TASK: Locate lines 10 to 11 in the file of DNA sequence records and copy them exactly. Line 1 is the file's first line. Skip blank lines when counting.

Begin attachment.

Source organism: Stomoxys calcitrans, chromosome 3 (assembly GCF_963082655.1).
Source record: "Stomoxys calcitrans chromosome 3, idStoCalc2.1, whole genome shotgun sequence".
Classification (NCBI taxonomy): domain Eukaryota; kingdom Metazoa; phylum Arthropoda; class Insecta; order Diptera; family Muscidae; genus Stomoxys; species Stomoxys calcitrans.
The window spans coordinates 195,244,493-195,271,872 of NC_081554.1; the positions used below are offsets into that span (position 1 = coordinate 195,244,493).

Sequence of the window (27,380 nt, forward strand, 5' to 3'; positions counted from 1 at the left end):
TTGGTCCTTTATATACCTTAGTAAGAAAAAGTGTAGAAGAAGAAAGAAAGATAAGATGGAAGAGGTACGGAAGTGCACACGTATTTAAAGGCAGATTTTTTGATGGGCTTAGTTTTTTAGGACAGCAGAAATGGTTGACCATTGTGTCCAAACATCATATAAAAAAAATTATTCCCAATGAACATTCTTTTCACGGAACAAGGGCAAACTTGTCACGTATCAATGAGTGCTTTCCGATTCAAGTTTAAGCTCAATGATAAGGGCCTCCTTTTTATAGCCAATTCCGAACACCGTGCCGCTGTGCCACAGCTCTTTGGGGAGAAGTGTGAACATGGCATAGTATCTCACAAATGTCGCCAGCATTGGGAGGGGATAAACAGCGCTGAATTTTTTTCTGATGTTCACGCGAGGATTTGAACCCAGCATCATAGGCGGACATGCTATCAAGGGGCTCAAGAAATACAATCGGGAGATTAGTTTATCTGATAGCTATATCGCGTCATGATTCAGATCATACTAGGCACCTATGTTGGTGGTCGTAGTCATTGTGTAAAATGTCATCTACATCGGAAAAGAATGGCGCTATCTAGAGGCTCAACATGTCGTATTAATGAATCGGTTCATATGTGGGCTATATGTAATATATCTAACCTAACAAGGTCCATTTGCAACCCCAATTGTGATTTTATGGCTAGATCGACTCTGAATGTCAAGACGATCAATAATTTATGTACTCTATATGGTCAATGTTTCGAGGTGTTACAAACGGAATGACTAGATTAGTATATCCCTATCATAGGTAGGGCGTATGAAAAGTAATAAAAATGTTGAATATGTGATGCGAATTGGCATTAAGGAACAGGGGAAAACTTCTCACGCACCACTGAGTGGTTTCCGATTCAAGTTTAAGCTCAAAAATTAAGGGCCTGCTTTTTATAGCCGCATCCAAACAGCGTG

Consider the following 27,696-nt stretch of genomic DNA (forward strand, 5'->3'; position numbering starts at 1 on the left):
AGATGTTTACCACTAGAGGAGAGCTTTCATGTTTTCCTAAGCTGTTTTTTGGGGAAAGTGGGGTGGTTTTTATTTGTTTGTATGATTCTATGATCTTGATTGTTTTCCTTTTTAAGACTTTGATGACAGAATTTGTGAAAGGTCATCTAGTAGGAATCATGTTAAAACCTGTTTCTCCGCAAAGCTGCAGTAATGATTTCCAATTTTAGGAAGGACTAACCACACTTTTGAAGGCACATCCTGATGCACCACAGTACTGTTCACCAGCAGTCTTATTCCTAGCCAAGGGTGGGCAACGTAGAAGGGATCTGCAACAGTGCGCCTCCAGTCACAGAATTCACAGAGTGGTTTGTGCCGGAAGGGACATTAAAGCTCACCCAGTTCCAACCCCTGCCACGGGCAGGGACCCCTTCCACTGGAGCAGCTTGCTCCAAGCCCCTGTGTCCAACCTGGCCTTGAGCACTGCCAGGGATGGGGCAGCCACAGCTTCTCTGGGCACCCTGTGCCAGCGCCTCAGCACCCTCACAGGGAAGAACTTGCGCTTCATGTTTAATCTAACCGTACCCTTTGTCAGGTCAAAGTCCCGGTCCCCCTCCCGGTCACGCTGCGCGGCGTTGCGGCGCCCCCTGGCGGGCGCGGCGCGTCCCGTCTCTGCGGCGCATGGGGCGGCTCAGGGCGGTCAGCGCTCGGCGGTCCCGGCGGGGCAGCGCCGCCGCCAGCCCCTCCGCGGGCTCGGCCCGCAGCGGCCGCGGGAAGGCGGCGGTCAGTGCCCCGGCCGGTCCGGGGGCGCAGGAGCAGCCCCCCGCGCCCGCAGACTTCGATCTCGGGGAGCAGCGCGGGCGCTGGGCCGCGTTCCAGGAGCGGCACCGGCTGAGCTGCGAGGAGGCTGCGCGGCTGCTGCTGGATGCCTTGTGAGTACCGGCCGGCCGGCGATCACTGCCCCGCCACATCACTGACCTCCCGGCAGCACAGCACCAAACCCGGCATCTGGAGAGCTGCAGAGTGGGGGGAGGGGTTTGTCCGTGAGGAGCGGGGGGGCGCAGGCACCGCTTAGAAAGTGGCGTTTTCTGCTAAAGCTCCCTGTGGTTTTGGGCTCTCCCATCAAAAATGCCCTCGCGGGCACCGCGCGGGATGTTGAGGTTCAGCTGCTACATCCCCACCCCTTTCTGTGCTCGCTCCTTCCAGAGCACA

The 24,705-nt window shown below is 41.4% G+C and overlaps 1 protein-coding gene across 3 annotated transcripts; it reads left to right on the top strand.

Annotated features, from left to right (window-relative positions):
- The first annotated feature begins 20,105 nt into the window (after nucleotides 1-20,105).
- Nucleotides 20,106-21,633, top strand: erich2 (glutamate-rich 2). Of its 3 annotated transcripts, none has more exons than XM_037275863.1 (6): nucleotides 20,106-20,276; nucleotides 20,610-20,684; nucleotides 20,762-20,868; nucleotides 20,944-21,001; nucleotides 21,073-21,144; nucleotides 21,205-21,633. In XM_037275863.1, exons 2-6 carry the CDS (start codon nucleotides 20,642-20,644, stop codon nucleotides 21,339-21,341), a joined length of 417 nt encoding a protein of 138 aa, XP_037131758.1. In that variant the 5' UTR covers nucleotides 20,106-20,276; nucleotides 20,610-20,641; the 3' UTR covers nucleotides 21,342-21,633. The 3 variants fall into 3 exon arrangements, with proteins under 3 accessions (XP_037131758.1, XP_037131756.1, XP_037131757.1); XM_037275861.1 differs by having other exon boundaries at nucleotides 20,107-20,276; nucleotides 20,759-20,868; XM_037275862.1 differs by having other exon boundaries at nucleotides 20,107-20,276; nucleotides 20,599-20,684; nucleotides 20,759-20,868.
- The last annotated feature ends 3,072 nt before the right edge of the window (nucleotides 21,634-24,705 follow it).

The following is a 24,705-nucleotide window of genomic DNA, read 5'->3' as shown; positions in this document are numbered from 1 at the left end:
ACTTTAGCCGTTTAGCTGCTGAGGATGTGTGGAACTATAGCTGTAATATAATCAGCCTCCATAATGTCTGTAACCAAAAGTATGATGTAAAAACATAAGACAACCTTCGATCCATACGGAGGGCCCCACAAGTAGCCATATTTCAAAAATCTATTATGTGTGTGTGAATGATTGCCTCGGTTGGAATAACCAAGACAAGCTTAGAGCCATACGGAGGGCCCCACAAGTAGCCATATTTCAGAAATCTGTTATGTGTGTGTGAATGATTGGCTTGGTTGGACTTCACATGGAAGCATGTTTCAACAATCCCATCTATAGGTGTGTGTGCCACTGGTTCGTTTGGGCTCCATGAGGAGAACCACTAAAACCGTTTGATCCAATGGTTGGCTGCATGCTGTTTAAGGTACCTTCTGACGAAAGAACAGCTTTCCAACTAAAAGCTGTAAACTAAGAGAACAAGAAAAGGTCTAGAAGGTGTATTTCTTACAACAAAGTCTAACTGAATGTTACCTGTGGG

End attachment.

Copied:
Annotated features, from left to right (window-relative positions):
- The first annotated feature begins 20,105 nt into the window (after nucleotides 1-20,105).